7. Isabel Cairo & Jae Sim, 2017. "Income Inequality, Financial Crises and Monetary Policy," 2017 Meeting Papers 1433, Society for Economic Dynamics.
    8. Nyholm, Juho & Voutilainen, Ville, 2021. "Quantiles of growth: Household debt and growth vulnerabilities in Finland," BoF Economics Review 2/2021, Bank of Finland.
    9. David Kohns & Tibor Szendrei, 2021. "Decoupling Shrinkage and Selection for the Bayesian Quantile Regression," Papers 2107.08498, arXiv.org.
    10. Sokol, Andrej, 2021. "Fan charts 2.0: flexible forecast distributions with expert judgement," Working Paper Series 2624, European Central Bank.
    11. de Groot, Oliver & Hauptmeier, Sebastian & Holm-Hadulla, Fédéric & Nikalexi, Katerina, 2020. "Monetary policy and regional inequality," Working Paper Series 2385, European Central Bank.
    12. Fischer, Manfred M. & Hauzenberger, Niko & Huber, Florian & Pfarrhofer, Michael, 2022. "General Bayesian time-varying parameter VARs for modeling government bond yields," Working Papers in Regional Science 2021/01, WU Vienna University of Economics and Business.
    13. Phurichai Rungcharoenkitkul, 2021. "Macroeconomic effects of COVID‐19: A mid‐term review," Pacific Economic Review, Wiley Blackwell, vol. 26(4), pages 439-458, October.
    14. Manuel Funke & Moritz Schularick & Christoph Trebesch, 2023. "Populist Leaders and the Economy," American Economic Review, American Economic Association, vol. 113(12), pages 3249-3288, December.
    15. Erica Perego & Lionel Fontagné & Gianluca Santoni, 2022. "MaGE 3.1: Long-term macroeconomic projections of the World economy," International Economics, CEPII research center, issue 172, pages 168-189.
    16. Hyeongwoo Kim & Wen Shi & Hyun Hak Kim, 2020. "Forecasting financial stress indices in Korea: a factor model approach," Empirical Economics, Springer, vol. 59(6), pages 2859-2898, December.
    17. Ethan Ilzetzki & Carmen M. Reinhart & Kenneth S. Rogoff, 2020. "Will the Secular Decline in Exchange Rate and Inflation Volatility Survive COVID-19?," Brookings Papers on Economic Activity, Economic Studies Program, The Brookings Institution, vol. 51(3 (Fall)), pages 279-332.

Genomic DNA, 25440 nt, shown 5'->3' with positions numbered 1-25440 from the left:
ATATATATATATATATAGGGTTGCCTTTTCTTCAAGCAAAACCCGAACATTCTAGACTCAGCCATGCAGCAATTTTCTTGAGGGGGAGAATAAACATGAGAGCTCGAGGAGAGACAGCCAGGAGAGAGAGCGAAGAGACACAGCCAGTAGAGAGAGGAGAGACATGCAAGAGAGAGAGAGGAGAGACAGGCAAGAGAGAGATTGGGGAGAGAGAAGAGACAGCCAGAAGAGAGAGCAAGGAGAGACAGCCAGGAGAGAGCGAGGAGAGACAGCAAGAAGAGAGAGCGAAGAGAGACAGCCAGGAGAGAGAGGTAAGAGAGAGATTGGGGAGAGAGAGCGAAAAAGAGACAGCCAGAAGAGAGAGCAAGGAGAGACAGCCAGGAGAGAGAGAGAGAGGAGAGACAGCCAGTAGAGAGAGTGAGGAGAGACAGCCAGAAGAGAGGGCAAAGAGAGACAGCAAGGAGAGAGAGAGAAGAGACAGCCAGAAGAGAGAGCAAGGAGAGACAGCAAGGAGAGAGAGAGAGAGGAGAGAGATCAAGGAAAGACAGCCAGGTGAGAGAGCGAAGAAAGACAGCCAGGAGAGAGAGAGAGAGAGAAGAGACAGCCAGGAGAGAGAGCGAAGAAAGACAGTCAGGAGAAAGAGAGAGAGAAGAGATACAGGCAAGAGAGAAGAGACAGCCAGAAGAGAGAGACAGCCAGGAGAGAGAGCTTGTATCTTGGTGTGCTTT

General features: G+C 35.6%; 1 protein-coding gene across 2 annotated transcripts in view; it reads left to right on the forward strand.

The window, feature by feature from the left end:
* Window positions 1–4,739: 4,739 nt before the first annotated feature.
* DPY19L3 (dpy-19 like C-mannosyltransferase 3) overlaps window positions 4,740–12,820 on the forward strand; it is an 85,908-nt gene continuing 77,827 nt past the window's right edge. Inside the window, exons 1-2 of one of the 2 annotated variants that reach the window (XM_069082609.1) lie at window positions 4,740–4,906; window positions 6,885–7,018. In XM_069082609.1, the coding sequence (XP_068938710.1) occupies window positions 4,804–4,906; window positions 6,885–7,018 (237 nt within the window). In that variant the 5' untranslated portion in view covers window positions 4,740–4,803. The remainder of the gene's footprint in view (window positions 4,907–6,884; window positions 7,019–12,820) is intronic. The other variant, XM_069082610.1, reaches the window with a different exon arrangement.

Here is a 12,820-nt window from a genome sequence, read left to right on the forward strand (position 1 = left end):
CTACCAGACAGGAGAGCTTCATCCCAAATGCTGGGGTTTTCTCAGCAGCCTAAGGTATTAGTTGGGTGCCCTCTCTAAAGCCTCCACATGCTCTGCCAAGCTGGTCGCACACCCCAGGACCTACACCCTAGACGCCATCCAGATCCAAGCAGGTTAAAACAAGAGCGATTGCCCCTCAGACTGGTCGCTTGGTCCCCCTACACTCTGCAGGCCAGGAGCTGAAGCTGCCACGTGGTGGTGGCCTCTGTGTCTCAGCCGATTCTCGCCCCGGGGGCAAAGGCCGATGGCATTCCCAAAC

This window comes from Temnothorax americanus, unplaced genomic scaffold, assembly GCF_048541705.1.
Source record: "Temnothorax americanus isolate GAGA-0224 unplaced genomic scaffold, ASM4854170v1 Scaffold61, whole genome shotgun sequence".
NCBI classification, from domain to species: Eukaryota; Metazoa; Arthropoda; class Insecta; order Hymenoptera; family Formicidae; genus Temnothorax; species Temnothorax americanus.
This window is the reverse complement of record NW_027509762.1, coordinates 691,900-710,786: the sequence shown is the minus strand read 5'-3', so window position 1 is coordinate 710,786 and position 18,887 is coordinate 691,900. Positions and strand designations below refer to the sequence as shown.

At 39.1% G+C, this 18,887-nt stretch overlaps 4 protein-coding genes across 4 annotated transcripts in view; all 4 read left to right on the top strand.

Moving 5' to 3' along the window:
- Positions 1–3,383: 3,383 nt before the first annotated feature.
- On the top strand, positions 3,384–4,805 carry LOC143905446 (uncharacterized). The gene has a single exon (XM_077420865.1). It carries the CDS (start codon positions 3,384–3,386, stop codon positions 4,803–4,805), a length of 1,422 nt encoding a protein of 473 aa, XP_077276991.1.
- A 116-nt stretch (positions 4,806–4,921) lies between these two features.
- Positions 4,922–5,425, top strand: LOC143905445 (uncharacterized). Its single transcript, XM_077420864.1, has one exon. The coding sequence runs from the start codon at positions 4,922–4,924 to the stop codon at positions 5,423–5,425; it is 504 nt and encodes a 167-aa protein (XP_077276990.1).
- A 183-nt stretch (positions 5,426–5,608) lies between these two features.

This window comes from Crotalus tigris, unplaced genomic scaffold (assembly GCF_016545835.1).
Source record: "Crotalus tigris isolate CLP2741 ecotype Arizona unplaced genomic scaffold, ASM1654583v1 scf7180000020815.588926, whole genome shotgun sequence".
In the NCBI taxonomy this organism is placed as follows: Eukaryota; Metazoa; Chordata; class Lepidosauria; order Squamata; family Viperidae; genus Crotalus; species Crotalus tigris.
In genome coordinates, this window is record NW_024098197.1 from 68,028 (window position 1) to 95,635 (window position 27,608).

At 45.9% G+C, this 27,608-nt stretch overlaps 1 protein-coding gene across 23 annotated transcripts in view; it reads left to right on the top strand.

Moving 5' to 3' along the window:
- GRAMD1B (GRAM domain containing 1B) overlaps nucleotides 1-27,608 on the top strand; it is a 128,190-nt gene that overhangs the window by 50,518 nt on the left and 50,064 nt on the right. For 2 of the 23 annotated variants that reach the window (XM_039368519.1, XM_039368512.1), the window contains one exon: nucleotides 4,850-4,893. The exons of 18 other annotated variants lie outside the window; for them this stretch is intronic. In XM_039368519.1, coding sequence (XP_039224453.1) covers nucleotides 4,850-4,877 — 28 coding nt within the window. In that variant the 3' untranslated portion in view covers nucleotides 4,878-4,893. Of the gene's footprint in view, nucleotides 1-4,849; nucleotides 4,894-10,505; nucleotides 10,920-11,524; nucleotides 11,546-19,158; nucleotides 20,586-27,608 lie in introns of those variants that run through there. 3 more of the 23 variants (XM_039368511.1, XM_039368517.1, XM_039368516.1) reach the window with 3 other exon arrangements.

18. Claudia Pacella, 2020. "Essays on Forecasting," ULB Institutional Repository 2013/307579, ULB -- Universite Libre de Bruxelles.
    19. João T. Jalles, 2022. "Do credit rating agencies reward fiscal prudence?," International Finance, Wiley Blackwell, vol. 25(1), pages 2-22, April.
    20. Seth D. Baum & Timothy M. Maher & Jacob Haqq-Misra, 2013. "Double catastrophe: intermittent stratospheric geoengineering induced by societal collapse," Environment Systems and Decisions, Springer, vol. 33(1), pages 168-180, March.

    More about this item

    NEP fields

    This paper has been announced in the following NEP Reports:

    Statistics

    Access and download statistics

    Corrections

    All material on this site has been provided by the respective publishers and authors. You can help correct errors and omissions. When requesting a correction, please mention this item's handle: RePEc:ces:econpb:_38. See general information about how to correct material in RePEc.

    If you have authored this item and are not yet registered with RePEc, we encourage you to do it here. This allows to link your profile to this item. It also allows you to accept potential citations to this item that we are uncertain about.

    If CitEc recognized a bibliographic reference but did not link an item in RePEc to it, you can help with this form .

    If you know of missing items citing this one, you can help us creating those links by adding the relevant references in the same way as above, for each refering item. If you are a registered author of this item, you may also want to check the "citations" tab in your RePEc Author Service profile, as there may be some citations waiting for confirmation.

    For technical questions regarding this item, or to correct its authors, title, abstract, bibliographic or download information, contact: Klaus Wohlrabe (email available below). General contact details of provider: https://edirc.repec.org/data/ifooode.html .

    Please note that corrections may take a couple of weeks to filter through the various RePEc services.

    IDEAS is a RePEc service. RePEc uses bibliographic data supplied by the respective publishers.